In recent times my trips tend to have been limited to only a day of sightseeing thanks to various factors. Madrid was limited simply because of time constraints, and a mixture of sport and a not-quite-long-enough three night trip meant my visits to Dusseldorf, Cologne and Leverkusen were of the flying variety. As for Jakarta, blame the jetlag for that one.
It should come as no surprise, then, to discover that with this trip to Berlin we managed to hamstring ourselves to just one full day of sightseeing thanks to our desire to drink beer and watch ice hockey. No regrets.
In all honesty a full week probably isn’t enough to even scratch the surface in a city with as much history and as widespread as Berlin, but I think we managed to cram as many essentials as possible into one whole day. Feel free to let me know if we were complete idiots and missed something ridiculously obvious.
With our stomachs lined from a hotel breakfast which tasted even better once they forgot to charge us, we hopped on the S-Bahn to Friedrichstraße; a short and very windy walk along the river followed, taking in the Reichstag (government building). It wasn’t long before I found myself regretting my choice of headgear as my flat cap was blown away into a conveniently long traffic jam, the majority of which seemed to enjoy the sideshow of a little bald Englander running down the road trying to grab a flying hat.
Anyway, the Brandenburg Gate. I make no secret of the fact that when it comes to
history and politics anything but football and indie music I’m fairly clueless; I knew what the Brandenburg Gate was and what it looked like, but its reason for being? Zilch. Nada.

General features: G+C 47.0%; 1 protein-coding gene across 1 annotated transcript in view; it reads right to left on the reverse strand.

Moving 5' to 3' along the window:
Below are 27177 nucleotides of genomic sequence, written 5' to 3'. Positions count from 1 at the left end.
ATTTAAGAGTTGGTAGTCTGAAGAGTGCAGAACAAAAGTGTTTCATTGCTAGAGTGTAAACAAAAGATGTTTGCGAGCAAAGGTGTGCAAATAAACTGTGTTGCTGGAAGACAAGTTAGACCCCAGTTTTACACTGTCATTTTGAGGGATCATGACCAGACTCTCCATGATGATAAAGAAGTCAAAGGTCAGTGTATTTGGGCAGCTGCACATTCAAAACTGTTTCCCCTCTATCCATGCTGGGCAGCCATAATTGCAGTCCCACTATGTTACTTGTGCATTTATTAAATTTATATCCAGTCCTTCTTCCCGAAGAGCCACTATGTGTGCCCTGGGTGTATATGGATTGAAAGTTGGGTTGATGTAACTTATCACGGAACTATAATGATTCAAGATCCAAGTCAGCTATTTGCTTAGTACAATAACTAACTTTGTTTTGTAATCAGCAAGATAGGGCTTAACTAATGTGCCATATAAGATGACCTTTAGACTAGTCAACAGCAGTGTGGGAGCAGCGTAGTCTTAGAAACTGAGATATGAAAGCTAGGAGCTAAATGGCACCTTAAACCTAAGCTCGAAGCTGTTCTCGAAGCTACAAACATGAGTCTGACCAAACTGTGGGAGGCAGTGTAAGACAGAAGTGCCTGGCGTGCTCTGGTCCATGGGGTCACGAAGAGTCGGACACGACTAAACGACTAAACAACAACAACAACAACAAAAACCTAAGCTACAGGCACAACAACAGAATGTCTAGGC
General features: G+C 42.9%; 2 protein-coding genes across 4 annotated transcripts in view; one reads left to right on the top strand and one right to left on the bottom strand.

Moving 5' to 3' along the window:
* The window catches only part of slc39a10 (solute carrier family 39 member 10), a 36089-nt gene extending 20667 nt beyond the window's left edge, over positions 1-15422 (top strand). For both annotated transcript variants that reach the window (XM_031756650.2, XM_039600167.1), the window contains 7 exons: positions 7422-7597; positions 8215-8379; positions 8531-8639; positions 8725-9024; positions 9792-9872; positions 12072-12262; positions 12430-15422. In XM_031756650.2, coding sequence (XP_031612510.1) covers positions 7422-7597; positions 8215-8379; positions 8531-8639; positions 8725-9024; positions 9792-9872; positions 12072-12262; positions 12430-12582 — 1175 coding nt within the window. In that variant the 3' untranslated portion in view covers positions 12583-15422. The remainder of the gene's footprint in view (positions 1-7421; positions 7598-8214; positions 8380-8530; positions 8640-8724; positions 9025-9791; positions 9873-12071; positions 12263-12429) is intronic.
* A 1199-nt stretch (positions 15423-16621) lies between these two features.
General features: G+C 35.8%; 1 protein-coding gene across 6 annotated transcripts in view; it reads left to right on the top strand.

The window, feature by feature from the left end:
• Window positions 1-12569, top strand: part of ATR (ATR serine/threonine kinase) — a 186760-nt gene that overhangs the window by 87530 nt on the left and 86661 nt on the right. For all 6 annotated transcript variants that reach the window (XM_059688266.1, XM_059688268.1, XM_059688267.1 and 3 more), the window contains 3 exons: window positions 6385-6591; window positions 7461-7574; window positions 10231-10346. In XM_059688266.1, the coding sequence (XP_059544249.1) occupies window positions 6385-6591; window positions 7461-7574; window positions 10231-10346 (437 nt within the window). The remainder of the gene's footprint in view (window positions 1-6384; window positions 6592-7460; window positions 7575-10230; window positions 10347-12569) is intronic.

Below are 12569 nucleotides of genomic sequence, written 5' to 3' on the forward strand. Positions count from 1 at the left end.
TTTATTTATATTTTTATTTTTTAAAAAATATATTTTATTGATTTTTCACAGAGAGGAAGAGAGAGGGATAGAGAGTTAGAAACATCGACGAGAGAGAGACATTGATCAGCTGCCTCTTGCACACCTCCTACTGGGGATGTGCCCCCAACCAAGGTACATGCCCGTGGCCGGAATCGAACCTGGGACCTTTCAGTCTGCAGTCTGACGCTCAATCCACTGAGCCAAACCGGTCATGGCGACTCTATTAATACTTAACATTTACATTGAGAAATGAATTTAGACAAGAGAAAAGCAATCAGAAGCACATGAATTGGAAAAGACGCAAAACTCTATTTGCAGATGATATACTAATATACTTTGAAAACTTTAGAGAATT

According to Google it was a ‘symbol of division during the Cold War’, but is now a symbol of peace and unity and – according to my mate Laurence who joined me on this trip – was built as a ‘sort of ‘yay look how great Germany is’’ monument. Sounds about right.
Memorial to the Murdered Jews of Europe
One that needs no explanation.
Situated just around the corner from the Brandenburg Gate, this collection of 2711 concrete structures of different heights was opened in 2005 as – like the name suggests – a place of reflection and memorial for those subjected to the atrocities of the 20th century. It’s really quite a sight and the eery silence of the place hits you straight away.
There’s an information centre here too, but it appeared to be closed when we visited. As I’ve found in places like Hiroshima and such like, there seemed to be a few people taking selfies and even one guy stood on top of one of the blocks for a photo. Each to their own I guess, but to me it just seems like incredibly bad taste and the guy was rightly told to get down by security guards with a very confused look on his face.
Upon leaving the memorial it was announced that Rochdale’s long-serving and greatest manager of all time, Keith Hill, had been sacked by the club. I know this is a travel blog and not a footy website, so that’s all I’ll say on the matter. Based on this and my need to scour the forums and Twitter for news it was decided we’d head in the direction of the Dom (cathedral) and pitch up in a bar for a short while for me to gather my thoughts.
In the end, the walk from the Memorial (via the Brandenburg Gate – again) to the Dom didn’t take too long and we ended up there before we’d settled on a bar. I’d made a vow to myself after Verona a few years ago to not spend any more money on visiting cathedrals, and after avoiding doing so in Cologne and León recently, it wasn’t even a consideration here.
That said, the Dom itself was fairly impressive from the outside and the positioning of the old communist TV tower next to it made for quite the contrast! Still, I preferred the aforementioned Cologne and León cathedrals in all honesty!